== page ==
Robert Post

Robert Post

Robert Perkins Post, the son of a lawyer, was born in New York City on 8th September, 1910. After graduating from Harvard in 1932 he worked for Fiorello H. La Guardia in his election campaign. mayoral re-election campaign.

In 1934 he began work for the New York Times in Washington. He then moved to London where he covered the Home Front during the the Second World War. Post reported the Battle of Britain and was one of the first people to get the story of Rudolf Hess arriving in Scotland in May 1941.

Post was one of the eight war correspondents selected to fly with the United States Air Force on bombing missions over Germany. After a week's high-altitude aircrew training in England he flew his first mission in a B-17 Flying Fortress on 26th February 1943. His aircraft was shot down and Robert Post was killed.

Primary Sources

(1) The German newspaper, Voelkischer Beobachter, reported on the Allied mission on 26th February 1943 when Robert Post was killed.

An air battle of exceptional ferocity took place on the 26th of February in which fighters and marine flak artillery emerged victorious with seventeen enemy airplanes shot down.

Wilhelmshaven was the target of the attacking formation of U.S. bombers. The city on the Jade Bay, which has had to withstand several night attacks in the past two weeks, was now targeted for a daylight bombing attack in good visibility. But fighters and marine flak artillery destroyed the enemy's plan, knocked the opponent back, and gave the Americans an idea of the striking power of our aerial defense. The air battle that was fought here ranks as one of the biggest days in the German bay, where once thirty-six enemy bombers were shot down by the Schumacher squadron. This time it was seventeen "four-motors" that found their end in the course of less than an hour. Outside in the Watt Sea, in the swamps, in the meadows, and in the marshes - everywhere lay the rubble of destroyed enemy machines. Already they are covered by the incoming tide or buried deep in the swamp. A flyer reported that the sky at the time was so speckled with white parachutes that one might have assumed that the enemy was dropping paratroopers if it had not been for the firebrand of crashing machines which left no doubt as to their origin. Trucks with prisoners drove quickly through the streets. Out of all regions, captured Americans were rounded up by the police, civil authorities, and military installations.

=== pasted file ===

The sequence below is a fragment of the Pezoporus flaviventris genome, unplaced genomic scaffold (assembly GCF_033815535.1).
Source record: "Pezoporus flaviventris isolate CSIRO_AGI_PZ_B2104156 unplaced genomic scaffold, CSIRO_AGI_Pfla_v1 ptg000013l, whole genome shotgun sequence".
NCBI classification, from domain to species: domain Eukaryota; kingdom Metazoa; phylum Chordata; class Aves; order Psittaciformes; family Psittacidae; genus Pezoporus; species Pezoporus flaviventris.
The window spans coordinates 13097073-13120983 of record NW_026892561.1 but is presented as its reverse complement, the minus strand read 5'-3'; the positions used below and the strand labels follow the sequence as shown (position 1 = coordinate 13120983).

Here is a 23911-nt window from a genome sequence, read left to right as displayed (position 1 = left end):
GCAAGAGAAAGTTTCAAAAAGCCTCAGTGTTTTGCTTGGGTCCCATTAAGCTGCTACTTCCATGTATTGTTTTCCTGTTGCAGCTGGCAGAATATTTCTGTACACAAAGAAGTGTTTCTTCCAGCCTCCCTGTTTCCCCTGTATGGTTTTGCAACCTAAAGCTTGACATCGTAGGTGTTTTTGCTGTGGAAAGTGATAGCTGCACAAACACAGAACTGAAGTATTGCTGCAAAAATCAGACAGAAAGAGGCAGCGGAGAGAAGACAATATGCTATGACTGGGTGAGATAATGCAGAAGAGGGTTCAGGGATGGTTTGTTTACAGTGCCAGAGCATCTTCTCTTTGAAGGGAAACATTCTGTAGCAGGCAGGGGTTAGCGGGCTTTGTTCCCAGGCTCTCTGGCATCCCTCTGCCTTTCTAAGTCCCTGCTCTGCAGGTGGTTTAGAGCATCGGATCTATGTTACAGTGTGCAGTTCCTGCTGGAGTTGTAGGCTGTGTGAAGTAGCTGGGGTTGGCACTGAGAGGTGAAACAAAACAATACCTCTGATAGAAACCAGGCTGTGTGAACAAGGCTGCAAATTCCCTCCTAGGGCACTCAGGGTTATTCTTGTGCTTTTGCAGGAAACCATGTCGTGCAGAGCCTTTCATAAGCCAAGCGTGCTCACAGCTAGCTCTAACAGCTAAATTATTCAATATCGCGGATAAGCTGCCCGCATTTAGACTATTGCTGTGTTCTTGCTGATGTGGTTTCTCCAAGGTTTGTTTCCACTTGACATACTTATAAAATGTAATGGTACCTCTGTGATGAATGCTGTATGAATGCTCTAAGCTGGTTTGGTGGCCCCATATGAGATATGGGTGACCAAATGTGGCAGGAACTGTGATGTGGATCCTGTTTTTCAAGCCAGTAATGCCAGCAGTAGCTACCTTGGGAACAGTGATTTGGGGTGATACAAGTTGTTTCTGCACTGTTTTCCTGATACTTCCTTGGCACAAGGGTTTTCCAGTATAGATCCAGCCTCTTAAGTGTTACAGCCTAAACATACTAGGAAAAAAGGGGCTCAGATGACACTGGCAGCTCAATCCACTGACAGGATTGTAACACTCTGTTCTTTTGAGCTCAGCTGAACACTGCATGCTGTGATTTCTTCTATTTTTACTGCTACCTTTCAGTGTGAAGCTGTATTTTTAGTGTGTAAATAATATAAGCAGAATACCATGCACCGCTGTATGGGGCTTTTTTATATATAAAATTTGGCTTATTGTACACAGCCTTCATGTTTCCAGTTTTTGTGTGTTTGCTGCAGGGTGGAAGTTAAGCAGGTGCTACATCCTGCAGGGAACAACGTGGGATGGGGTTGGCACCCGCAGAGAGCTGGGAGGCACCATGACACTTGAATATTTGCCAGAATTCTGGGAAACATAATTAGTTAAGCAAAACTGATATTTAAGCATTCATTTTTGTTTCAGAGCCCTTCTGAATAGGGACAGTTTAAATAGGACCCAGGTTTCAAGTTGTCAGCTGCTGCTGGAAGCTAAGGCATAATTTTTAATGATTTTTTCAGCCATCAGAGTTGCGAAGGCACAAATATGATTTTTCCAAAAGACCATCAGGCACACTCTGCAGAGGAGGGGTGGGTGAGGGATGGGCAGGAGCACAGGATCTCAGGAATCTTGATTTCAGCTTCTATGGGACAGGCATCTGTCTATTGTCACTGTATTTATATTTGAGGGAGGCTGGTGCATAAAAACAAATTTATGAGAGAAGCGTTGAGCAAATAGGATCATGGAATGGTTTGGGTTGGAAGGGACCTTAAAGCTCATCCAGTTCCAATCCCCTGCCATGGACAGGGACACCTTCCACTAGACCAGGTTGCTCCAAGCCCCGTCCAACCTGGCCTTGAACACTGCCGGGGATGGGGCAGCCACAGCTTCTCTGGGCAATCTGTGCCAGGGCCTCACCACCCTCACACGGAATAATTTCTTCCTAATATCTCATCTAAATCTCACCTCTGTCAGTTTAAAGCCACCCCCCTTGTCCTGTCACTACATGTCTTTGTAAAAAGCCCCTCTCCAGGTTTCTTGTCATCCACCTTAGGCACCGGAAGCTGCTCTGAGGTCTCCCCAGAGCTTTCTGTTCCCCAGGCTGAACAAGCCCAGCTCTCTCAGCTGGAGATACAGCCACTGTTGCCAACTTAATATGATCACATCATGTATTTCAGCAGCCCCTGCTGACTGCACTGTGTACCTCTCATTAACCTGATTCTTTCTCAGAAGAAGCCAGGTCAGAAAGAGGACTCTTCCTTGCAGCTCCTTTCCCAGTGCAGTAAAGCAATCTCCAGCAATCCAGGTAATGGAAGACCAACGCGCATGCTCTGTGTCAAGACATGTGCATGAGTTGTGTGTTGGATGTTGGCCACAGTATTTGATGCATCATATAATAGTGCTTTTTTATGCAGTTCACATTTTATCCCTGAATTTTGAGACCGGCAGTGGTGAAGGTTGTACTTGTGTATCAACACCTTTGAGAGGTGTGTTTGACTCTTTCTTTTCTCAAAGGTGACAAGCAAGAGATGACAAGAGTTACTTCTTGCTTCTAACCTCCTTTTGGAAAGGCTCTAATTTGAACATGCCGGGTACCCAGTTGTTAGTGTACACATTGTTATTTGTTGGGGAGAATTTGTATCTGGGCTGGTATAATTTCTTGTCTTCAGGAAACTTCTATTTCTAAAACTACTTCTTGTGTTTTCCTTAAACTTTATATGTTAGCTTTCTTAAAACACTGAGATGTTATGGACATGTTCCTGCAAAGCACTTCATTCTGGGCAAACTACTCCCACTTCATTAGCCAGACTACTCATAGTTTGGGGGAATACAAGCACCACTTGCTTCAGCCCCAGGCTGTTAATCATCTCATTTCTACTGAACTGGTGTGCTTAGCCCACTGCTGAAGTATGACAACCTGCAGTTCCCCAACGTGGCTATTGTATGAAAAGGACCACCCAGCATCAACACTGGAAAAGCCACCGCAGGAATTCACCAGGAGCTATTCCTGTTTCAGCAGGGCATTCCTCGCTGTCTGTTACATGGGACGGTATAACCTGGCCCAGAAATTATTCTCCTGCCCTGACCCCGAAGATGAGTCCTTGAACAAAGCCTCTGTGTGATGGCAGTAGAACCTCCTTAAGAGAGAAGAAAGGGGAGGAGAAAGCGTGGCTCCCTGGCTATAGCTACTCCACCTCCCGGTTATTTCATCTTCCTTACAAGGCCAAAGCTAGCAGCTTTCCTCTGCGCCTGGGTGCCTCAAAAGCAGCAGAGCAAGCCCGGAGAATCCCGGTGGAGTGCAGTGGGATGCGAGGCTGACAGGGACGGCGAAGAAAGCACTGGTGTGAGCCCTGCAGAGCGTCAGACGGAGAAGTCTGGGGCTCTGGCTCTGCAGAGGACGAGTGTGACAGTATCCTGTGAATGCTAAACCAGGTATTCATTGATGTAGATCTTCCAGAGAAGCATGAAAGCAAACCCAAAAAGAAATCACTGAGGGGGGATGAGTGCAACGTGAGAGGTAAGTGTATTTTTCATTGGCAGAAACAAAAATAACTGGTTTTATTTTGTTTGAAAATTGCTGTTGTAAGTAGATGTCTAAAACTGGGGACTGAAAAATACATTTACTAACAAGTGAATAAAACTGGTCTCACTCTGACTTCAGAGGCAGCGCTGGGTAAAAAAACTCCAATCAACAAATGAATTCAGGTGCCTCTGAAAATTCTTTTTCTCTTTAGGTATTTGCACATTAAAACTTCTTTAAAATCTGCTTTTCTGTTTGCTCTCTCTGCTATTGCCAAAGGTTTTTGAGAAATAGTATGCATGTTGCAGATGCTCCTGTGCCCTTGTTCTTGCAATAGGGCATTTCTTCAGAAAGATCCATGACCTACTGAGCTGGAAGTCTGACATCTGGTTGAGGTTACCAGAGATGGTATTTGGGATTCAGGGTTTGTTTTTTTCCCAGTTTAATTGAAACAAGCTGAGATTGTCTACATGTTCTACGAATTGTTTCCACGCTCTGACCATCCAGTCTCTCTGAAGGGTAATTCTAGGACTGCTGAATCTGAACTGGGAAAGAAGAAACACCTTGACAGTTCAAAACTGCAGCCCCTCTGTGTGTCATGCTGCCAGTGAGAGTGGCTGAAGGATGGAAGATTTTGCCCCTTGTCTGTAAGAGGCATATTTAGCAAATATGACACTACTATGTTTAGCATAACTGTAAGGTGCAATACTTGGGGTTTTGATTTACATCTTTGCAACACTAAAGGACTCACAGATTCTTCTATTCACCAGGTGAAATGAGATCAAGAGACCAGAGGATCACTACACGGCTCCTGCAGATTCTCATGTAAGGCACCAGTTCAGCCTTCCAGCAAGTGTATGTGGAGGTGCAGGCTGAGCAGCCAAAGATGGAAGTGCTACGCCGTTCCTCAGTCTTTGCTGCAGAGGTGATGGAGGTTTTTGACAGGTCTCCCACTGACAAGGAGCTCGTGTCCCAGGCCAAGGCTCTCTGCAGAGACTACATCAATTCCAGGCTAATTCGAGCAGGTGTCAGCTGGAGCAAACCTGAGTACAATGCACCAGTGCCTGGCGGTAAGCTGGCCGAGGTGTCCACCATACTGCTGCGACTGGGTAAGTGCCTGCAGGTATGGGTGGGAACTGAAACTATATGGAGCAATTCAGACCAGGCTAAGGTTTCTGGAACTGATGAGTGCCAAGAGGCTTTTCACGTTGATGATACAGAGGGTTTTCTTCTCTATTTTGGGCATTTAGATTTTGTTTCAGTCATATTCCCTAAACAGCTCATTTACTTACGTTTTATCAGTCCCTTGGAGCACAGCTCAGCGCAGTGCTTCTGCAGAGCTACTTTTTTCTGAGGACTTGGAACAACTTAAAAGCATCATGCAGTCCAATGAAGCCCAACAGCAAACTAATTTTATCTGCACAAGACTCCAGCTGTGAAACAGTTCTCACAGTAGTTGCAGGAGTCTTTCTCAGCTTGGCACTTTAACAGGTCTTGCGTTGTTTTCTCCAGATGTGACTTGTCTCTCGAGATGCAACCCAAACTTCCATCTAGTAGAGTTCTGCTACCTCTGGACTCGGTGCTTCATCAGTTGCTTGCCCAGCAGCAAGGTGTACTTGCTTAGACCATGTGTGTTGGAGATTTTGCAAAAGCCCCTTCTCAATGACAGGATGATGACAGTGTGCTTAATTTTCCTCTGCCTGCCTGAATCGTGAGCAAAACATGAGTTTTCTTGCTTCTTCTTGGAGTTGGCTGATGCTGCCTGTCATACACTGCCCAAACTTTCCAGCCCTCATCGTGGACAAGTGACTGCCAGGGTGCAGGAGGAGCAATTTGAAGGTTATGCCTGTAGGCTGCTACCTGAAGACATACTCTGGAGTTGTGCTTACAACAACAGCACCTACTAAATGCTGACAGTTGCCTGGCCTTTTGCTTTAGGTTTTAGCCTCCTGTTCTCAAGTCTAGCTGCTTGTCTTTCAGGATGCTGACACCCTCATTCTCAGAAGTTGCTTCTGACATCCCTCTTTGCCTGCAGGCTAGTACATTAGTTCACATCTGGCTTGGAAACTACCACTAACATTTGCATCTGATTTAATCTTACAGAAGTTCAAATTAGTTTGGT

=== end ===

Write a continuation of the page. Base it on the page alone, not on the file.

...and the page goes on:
While enemy planes were hunted and shot down outside the approach to the city, on the coast, and above the Watt Sea and the Ems River, a few of them managed to reach the city of Wilhelmshaven. Encircled by the exploding shells of the marine flak artillery, the bombers indiscriminately unloaded their bombs. Again apartment houses here collapsed, again people were left homeless, and again, almost without exception, civil and public establishments were hit. Above the residential areas bombers were again severely attacked by the marine flak artillery.

As the last enemy bombers reached the wide sea and our fighters flew back to their air bases, we drove to the city of Wilhelmshaven. The population has gone through a lot in recent days. Many times they have been named in armed forces reports as a target of British bombers. But the people have held "their front." They are standing firm on ground made dear by battle and pain. Most of all, they are happy about the success of our fighter pilots and flak artillery gunners and are grateful to them for the battering of the enemy air forces.